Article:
John writes that God is light—pure light—in whom there is no darkness. If we believe that we are in communion with God—that we are in relationship with God—and yet we are in darkness—that is, unaware or complicit in doing bad things—then we are not really in relationship with God. But if we walk in the light—if we are honest with ourselves—then we have fellowship with God, and are forgiven for our sins. If we say that we have done nothing wrong—that every decision we made was right on target and pleasing to God, then we are only lying to ourselves. But if we admit it. If we confess to ourselves and to God that we have sinned, then God, who is faithful and just, will forgive us and more than that. God will even cleanse us from all unrighteousness.
This is a primary doctrine of the Christian faith, and one that the pulpit used to spend more time proclaiming, yet—in my experience—in ways that made God seem angry and unloving.
The point is not to get so hung up on the language of sin that it somehow makes the medicine worse that the disease. The vision of this text is to speak precisely to those many little disappointing and disturbing things we have thought about and done—little tiny things that seem so embarrassing to us personally. It's like living in darkness to pretend that we don't have them, or to imagine that God—who knows us better than we know ourselves—is not aware of them.
And the medicine for this—the real cure—is not to sweep them under the rug and pretend that if we ignore it, God will ignore it. No. The real cure is simply to admit that we have succumbed, and if we do that, then it's like the light has come on again, and we can have fellowship with God, who even goes so far as to cleanse us from all unrighteousness. It really is a very beautiful concept, and one that addresses a fundamental area of insecurity: the feeling of being embarrassed and afraid.
Mark wrote that Jesus was out there with the wild beasts and the angels; that he knew temptations large and small. The mind staggers with possibilities. I would imagine that it was a time of profound learning for Jesus. He did not come to judge the world, but to redeem it. And in order to redeem it, he had to embrace humanity—he had to live a real human life. To do that, he surely must have experienced the petty temptations.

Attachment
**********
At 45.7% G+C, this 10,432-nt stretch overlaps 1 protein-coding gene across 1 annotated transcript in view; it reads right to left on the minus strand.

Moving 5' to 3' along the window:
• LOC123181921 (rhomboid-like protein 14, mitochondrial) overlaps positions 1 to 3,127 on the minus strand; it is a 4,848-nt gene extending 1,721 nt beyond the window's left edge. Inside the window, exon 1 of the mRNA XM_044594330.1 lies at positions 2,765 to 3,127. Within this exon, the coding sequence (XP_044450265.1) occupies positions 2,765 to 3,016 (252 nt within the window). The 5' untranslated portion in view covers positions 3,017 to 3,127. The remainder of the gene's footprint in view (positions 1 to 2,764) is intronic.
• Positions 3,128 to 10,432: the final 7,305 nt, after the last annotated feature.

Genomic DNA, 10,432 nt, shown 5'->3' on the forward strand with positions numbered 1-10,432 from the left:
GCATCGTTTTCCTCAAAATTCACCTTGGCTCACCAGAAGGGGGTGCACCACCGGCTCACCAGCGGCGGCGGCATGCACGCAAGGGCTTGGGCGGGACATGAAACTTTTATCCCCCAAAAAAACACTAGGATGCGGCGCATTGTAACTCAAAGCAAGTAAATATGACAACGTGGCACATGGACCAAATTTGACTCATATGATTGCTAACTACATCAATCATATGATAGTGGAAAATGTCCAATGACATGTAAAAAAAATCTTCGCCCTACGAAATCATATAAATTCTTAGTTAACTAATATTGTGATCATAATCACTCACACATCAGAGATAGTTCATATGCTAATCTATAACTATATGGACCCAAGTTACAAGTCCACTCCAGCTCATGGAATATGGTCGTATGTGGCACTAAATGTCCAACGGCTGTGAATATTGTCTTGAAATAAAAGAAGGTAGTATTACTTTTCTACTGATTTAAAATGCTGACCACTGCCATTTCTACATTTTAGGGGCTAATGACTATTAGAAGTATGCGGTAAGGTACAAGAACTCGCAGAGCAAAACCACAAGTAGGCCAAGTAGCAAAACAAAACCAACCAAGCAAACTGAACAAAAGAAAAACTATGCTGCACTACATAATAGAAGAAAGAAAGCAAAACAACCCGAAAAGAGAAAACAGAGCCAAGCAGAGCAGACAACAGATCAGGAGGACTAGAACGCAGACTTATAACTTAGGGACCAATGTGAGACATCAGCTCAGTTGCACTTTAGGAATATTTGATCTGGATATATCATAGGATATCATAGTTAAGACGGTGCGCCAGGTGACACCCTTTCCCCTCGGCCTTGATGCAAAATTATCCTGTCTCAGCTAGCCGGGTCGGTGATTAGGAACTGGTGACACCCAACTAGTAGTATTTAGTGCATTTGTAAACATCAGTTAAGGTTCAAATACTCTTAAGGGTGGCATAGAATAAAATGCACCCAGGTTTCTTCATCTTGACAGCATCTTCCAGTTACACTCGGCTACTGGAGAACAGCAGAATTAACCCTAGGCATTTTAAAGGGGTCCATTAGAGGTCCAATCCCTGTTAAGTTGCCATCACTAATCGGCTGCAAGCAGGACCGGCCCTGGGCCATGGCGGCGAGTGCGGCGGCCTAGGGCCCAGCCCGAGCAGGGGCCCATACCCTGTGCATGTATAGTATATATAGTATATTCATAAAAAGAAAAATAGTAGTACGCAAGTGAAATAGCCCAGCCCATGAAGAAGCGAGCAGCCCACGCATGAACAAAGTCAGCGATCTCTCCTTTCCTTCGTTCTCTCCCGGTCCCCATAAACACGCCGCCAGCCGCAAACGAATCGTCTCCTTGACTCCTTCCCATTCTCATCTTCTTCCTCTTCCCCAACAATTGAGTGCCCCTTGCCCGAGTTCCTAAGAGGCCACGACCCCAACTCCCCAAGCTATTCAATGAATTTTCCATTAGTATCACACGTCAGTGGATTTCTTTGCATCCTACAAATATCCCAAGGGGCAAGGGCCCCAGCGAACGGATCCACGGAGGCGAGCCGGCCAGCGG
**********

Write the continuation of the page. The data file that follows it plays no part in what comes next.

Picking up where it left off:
A couple years ago, I was talking with a clergy friend of mine about this, and the longer we talked the more obvious it became that we felt very differently about Jesus' triumph over temptation. She said what she liked was that whereas we so often fall victim to sin and evil, that Jesus was victorious over it—that he could beat down the devil in ways that we often fail. And I like that, too. In my religious background, there was plenty of victory language and many more sermons about sin and struggle.
But when this story comes up, I think the feeling I have is gratitude. Not just that Jesus was victorious, but that he really faced the temptations we face.
In this life, you meet a lot of wild beasts, and a lot of angels—if you're fortunate. Sometimes the angels will pull you away from the beasts. Sometimes you even get to be an angel for someone else.
But the scariest thing is to know that you can also—if you are tempted just right—you can become a wild beast. You can be tempted to become an instrument of great harm.
I'm not just grateful that Jesus was victorious over that temptation, I'm grateful he faced it and knew it, because as long as the human race has life and breath, we are going to need a Savior who knows what that's like. And who can help us at the moment of our greatest weakness.
If this sermon was meaningful to you, please consider giving to the church where you feel most at home.
The churches of Beckford Parish, where this sermon was preached, are:
Emmanuel Episcopal Church, 122 East Court Street, Woodstock, VA 22664, & St. Andrew's Episcopal Church, P.O. Box 117, Mt. Jackson, VA 22842.